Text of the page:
• Akeley, Kurt, and Tom Jermoluk. RealityEngine Graphics™. In Proceedings of SIGGRAPH `93 (August 1993), pp. 109-116.

Most sample programs in this guide include calls to the IRIS Graphics Library (GL), and IL itself uses the GL to perform rendering in the frame buffer. These calls are not explained in much detail since the GL is documented separately in these Silicon Graphics books:

  • Graphics Library Programming Guide

  • Graphics Library Reference Pages

  • Graphics Library Programming Tools and Techniques

IL provides support for manipulating files stored in the format defined by Tag Image File Format (TIFF), Revision 6.0, distributed by Aldus Corp. You might want to obtain the official specification of this format directly from Aldus (411 First Avenue South; Suite 200; Seattle, WA 98104; (206) 628-6593).

  • TIFF 6.0 Specification

IL provides support for multi-threading on single- and multi-processor machines. If you want to know more about writing multi-threaded applications, refer to this document:

  • Parallel Programming on Silicon Graphics Computer Systems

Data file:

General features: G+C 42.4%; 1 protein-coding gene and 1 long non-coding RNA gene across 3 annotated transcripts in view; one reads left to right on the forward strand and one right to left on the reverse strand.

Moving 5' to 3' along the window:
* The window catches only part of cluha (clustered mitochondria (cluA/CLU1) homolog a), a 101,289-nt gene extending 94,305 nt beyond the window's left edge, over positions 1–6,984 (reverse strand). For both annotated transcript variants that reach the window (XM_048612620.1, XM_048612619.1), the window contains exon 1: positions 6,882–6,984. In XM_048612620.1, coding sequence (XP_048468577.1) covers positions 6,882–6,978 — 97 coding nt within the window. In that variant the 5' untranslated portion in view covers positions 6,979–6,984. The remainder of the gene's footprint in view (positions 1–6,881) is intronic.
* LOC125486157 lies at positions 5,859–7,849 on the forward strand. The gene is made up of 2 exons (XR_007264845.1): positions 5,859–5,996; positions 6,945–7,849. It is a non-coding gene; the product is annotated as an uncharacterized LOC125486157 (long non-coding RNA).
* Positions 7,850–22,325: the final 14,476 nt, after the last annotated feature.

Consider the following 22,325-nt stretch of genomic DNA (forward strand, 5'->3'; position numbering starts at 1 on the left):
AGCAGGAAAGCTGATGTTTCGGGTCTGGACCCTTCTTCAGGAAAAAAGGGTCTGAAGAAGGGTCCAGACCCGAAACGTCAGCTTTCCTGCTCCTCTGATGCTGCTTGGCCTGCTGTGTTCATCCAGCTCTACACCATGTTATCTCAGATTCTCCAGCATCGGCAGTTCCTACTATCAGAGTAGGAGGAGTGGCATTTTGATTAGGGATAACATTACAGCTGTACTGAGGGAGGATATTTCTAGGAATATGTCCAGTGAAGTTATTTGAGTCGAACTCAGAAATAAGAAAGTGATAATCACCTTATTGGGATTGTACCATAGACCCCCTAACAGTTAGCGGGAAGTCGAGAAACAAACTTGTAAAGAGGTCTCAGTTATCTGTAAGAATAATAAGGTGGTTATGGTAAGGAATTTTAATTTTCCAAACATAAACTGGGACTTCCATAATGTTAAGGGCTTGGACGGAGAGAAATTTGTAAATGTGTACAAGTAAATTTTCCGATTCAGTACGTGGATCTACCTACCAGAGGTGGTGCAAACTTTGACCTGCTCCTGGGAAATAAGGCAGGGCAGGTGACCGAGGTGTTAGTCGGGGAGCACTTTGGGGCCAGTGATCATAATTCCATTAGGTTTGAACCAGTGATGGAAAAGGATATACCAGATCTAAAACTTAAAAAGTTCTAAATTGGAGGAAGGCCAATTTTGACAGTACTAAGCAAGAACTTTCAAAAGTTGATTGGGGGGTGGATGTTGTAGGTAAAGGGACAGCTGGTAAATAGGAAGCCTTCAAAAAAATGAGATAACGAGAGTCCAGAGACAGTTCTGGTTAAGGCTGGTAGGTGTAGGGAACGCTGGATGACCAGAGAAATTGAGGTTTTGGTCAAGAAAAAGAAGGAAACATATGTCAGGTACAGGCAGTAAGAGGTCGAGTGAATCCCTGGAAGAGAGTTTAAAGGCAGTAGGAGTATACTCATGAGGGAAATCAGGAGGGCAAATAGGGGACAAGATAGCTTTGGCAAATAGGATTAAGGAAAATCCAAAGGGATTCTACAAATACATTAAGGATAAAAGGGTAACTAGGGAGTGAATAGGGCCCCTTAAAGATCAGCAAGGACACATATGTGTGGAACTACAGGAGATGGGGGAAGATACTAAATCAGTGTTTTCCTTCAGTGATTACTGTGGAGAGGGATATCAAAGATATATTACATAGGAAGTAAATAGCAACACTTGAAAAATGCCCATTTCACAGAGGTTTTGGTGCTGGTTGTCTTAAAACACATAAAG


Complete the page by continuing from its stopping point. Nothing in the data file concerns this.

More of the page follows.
IL uses dynamic linking. To learn more about using dynamic linking with your applications, read:

  • the dlopen, dlsym, and dlerror reference pages

  • IRIX™ Programming Guide

Adding a User Interface to Your ImageVision Library Program

IL does not impose any particular user interface (UI), so you can use any UI toolkit—such as IRIS IM, Silicon Graphic's port of the industry-standard OSF Motif™—to allow the user to control your program. To support such interactive control, IL provides many functions for altering parameters dynamically. IL also keeps track of when parameters have changed so that image data can be updated automatically. These user-interface manuals are available from Silicon Graphics:

  • OSF/Motif Programmer's Guide

  • OSF/Motif Programmer's Reference

  • OSF/Motif Style Guide

  • IRIS IM Programming Notes

Silicon Graphics recommends that you write mixed-model programs rather than pure GL programs. A mixed-model program is essentially an X program that uses the GL to handle graphics; the GL is completely removed from all areas governed by the X server. If you are creating a mixed-model X Window System and IL program, you might also want to refer to these volumes in the O'Reilly X Window System Series, published by O'Reilly & Associates, Inc., Sebastopol, California:

  • Volume One: XLIB Programming Manual, by Adrian Nye

  • Volume Four: X Toolkit Intrinsics Programming Manual, by Adrian Nye and Tim O'Reilly

Volumes One and Four are available from Silicon Graphics as part of the IRIS® Development Option (IDO).

Style Conventions

These style conventions are used in this guide:

  • Bold—Functions, data members, and data types

  • Italics—Variables, filenames, spatial dimensions, and command

  • Regular—Class names and enumerated types

Code examples are set off from the text in a fixed-space font.